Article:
Here’s how the state’s micro-credentialing pilot will unfold. In 2016-17, 30 highly effective teachers will be paired with 30 novices in their respective school districts. Throughout the year, the teachers will submit evidence on several Digital Promise micro-credentials aligned with the TEAM rubric, focusing on specific areas (e.g., thinking, questioning and problem solving) that previously proved daunting for teachers — and for the administrators responsible for delivering actionable feedback.
Supported by the state education agency and the Center for Teaching Quality, pilot participants will collaborate in a virtual community, sharing resources and reactions to the micro-credentialing process. The Tennessee Department of Education will look to these participants as a design team that can inform the content, process and support structures needed to implement micro-credentials with all beginning teachers.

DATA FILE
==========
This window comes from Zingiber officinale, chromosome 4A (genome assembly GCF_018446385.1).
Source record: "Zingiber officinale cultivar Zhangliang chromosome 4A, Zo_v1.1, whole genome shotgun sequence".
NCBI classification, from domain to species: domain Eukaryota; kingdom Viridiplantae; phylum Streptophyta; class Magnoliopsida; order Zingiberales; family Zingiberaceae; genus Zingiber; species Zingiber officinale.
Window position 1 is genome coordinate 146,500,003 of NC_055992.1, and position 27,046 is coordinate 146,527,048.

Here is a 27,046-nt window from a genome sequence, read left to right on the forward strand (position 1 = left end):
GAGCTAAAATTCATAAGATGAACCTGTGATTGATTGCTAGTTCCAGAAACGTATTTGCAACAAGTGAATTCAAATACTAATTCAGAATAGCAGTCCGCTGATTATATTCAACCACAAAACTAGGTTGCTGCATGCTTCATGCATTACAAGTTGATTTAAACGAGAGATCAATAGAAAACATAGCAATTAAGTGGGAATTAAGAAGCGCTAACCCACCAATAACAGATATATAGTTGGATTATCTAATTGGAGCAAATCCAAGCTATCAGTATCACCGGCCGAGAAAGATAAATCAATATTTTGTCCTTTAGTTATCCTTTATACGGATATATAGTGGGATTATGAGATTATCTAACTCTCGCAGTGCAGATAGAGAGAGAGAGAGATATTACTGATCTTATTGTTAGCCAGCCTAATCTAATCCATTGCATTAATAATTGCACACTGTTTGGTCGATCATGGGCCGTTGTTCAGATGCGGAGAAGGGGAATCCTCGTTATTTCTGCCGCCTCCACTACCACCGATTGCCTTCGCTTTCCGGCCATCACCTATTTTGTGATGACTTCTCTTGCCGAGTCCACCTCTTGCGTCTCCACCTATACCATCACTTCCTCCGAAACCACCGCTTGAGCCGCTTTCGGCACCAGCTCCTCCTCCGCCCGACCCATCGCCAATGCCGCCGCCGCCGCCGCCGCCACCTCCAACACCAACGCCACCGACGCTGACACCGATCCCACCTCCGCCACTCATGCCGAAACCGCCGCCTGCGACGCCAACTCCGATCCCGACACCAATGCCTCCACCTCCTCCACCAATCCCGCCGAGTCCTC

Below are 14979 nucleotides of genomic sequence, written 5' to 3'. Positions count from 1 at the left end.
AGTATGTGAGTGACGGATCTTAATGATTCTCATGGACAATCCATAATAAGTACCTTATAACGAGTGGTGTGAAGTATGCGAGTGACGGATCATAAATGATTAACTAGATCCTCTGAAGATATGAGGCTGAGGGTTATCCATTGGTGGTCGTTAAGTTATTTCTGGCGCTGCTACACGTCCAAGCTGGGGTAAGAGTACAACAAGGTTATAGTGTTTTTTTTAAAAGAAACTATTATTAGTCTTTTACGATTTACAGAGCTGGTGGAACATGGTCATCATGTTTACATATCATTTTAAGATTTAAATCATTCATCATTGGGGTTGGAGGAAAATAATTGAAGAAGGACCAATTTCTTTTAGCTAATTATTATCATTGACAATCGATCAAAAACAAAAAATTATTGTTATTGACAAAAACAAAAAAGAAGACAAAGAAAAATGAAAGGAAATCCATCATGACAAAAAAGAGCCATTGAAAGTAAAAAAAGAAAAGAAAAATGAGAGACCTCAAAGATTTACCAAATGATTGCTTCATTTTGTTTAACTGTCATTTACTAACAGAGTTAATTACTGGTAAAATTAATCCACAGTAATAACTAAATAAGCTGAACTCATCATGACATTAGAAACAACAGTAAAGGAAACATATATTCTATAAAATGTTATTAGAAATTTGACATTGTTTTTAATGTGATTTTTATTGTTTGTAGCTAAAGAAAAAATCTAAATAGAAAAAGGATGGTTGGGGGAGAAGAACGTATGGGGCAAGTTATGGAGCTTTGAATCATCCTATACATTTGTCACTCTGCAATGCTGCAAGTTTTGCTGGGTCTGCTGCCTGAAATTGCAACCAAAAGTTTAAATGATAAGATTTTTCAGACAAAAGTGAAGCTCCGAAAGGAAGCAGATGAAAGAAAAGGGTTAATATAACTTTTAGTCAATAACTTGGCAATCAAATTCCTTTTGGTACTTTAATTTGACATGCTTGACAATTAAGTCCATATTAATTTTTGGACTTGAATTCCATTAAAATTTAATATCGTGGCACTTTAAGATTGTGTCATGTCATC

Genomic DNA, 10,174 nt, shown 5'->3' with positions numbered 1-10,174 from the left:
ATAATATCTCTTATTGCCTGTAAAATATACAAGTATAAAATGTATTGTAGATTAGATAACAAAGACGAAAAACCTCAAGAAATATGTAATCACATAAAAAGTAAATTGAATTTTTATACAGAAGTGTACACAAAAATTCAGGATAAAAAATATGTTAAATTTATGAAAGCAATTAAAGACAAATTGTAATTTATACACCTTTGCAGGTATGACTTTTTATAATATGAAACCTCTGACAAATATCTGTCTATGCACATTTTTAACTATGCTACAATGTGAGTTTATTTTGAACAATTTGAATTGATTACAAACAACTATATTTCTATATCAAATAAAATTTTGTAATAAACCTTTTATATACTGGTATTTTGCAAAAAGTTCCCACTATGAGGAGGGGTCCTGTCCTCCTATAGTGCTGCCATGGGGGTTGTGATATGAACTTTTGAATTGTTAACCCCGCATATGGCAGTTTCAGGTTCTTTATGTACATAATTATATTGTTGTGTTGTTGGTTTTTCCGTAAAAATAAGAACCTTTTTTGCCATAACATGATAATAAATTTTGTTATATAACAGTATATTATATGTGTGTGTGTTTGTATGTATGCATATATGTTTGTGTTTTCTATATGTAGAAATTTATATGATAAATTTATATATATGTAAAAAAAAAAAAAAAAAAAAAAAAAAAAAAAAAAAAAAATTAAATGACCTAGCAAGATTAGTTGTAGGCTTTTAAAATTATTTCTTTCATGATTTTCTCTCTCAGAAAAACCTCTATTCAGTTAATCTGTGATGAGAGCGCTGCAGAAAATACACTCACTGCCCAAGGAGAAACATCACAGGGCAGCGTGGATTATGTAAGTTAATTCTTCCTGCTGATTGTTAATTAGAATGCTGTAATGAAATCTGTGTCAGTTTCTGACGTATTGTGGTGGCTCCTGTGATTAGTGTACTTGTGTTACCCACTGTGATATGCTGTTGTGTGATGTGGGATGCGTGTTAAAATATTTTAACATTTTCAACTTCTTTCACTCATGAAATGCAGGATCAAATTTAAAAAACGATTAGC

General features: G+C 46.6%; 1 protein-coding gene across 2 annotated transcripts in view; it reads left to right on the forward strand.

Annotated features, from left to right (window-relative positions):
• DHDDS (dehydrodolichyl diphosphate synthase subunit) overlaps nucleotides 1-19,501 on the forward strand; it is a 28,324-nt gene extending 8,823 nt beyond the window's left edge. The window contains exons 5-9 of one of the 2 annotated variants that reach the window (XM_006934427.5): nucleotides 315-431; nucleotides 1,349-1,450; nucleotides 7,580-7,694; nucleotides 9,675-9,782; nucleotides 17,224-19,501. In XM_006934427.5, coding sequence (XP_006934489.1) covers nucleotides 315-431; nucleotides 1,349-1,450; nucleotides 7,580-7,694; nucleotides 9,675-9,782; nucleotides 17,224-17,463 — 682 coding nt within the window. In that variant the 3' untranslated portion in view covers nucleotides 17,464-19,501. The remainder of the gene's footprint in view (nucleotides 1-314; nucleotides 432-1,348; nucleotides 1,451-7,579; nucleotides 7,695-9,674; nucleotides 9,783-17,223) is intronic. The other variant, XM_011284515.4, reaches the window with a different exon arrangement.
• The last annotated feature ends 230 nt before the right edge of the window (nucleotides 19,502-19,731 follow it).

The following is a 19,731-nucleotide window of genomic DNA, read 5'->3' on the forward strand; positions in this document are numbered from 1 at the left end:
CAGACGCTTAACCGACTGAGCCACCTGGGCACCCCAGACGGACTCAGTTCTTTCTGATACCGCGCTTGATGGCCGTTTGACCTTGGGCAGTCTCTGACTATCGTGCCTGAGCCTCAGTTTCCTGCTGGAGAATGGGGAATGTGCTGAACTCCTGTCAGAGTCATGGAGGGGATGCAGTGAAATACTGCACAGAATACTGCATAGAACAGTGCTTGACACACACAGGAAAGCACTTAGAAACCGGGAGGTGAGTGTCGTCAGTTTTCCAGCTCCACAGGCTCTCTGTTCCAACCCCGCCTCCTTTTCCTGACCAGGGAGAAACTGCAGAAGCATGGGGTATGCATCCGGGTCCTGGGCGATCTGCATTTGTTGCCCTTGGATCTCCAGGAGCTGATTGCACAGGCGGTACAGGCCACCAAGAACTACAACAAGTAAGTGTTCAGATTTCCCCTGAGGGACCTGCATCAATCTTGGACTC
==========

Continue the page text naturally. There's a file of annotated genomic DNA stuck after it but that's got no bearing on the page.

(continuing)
In 2017-18, state leaders plan to link micro-credentialing to Tennessee’s system for licensure advancement. “We are optimistic,” Airhart says, “that at least 25 percent of our novice teachers will opt into micro-credentialing as their route to obtain professional development points.”
During the second year of the pilot, the state also expects to launch an empirical examination of the micro-credentials, drawing on a range of evidence (e.g., TEAM results, surveys and more) as a research team will compare teachers who have earned micro-credentials for licensure advancement with peers using more traditional models of professional development.